• Robert v. Austin: On Sept. 1, Judge Raymond P. Moore, of the U.S. District Court for the District of Colorado, declined to suspend the U.S. Department of Defense (DoD) COVID-19 vaccine mandate for active duty, National Guard, and Reserve service members while a lawsuit challenging the mandate proceeds in court. The mandate directs “the Secretaries of the Military Departments to immediately begin full vaccination of all members of the Armed Forces … subject to any identified contraindications” and existing military policies. An Army drill sergeant and a Marine Corps air traffic controller, who said that they were naturally immune as the result of previous COVID-19 infections, filed a motion for a temporary restraining order to suspend enforcement of the mandate. The pair allege that “the DoD cannot force them to take a COVID-19 vaccination under existing military regulations, federal regulations, federal law, and the U.S. Constitution.” The pair also say the mandate violates the Administrative Procedures Act, servicemembers’ right to informed consent, and the Nuremberg Code. DoD has not commented publicly on the case. Moore is an appointee of President Barack Obama (D).

State mask requirements

We last looked at face coverings in the Sept. 7 edition of the newsletter. Since then, no changes to statewide mask requirements occurred. As of Sept. 14, masks were required in ten states with Democratic governors. Thirteen states with Democratic governors and all 27 states with Republican governors had no state-level mask requirements in effect.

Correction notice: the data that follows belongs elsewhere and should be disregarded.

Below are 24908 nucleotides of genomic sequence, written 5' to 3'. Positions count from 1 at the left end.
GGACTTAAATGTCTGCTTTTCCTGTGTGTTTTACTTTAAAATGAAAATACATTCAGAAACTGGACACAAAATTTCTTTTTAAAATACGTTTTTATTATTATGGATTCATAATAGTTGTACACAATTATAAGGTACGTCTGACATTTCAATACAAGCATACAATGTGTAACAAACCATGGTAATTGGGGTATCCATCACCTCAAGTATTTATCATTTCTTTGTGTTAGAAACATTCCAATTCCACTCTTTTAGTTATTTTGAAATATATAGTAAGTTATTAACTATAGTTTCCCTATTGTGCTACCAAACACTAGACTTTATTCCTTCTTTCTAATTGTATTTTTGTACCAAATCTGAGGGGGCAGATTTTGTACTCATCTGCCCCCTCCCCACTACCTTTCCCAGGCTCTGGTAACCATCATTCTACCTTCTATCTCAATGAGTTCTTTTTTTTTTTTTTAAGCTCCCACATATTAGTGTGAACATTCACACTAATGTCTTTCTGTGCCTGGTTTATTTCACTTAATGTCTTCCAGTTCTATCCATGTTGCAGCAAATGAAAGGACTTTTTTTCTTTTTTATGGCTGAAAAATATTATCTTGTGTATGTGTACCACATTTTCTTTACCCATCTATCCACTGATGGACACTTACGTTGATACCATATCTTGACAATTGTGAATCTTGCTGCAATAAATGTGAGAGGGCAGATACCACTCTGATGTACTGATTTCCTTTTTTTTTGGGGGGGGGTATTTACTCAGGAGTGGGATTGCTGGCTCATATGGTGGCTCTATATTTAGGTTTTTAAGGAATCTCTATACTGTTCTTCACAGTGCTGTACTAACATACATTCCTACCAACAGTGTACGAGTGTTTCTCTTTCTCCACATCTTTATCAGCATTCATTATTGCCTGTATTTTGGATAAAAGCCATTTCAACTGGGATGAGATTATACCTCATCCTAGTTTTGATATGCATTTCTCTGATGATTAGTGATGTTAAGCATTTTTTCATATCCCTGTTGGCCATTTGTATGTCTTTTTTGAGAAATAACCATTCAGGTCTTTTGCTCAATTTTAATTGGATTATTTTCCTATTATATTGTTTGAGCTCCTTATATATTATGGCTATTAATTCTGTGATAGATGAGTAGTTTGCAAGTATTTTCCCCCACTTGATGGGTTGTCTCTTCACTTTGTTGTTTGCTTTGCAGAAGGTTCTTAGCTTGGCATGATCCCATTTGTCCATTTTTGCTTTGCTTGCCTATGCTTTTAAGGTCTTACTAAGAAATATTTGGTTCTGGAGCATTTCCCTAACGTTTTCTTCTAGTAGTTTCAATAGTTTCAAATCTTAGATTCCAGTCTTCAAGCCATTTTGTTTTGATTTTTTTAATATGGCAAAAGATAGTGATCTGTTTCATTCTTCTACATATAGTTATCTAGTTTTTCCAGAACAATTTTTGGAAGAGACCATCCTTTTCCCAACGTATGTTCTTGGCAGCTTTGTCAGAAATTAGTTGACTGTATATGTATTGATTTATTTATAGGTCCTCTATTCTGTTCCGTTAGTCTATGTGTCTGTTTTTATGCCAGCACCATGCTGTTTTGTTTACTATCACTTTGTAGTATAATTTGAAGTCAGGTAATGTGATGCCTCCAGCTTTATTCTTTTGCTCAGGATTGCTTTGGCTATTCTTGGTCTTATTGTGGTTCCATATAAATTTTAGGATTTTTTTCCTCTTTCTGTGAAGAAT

COVID-19 emergency health orders

Read more: State emergency health orders during the coronavirus (COVID-19) pandemic, 2021

Governors and state agencies in all 50 states issued orders declaring active emergencies in response to the coronavirus pandemic. These orders allowed officials to access resources, like stockpiles of medical goods and equipment, unavailable to them during non-emergencies and temporarily waive or suspend certain rules and regulations. 

Overview

  • COVID-19 emergency orders have expired in 24 states. Emergency orders remain active in 26 states.

Since Sept. 7, no state has ended or enacted a COVID-19 emergency order. 

Additional activity

In this section, we feature examples of other federal, state, and local government activity, private industry responses, and lawsuits related to the pandemic. 

In Los Angeles, California, the board of Los Angeles Unified School District, the country’s second-largest school district, voted 7-0 in a Sept. 9 meeting to approve a coronavirus vaccine requirement for students 12 years and older.



A look back at government responses to the coronavirus pandemic, September 14-18, 2020

Although the first case of COVID-19 in the U.S. was confirmed on Jan. 21, 2020, it wasn’t until March when the novel coronavirus upended life for most Americans. Throughout the year, states issued stay-at-home orders, closed schools, restricted travel, issued mask mandates, and changed election dates.

Here are the policy changes that happened September 14-18, 2020. To read more of our past coverage of the coronavirus pandemic, click here

Monday, September 14, 2020

  1. Stay-at-home orders and reopening plans:
  2. Mississippi Gov. Tate Reeves (R) extended the state’s reopening plan, Safe Return, through Sept. 30. Reeves amended the original order to allow 75% capacity at businesses like gyms, restaurants, and retail shops, and permitted large indoor and outdoor gatherings.
  3. Federal government responses:
  4. The Centers for Disease Control and Prevention (CDC) removed a requirement that international travelers from countries like China, Iran, and the United Kingdom deplane at one of 15 designated airports and undergo enhanced health screening.
  5. State court changes: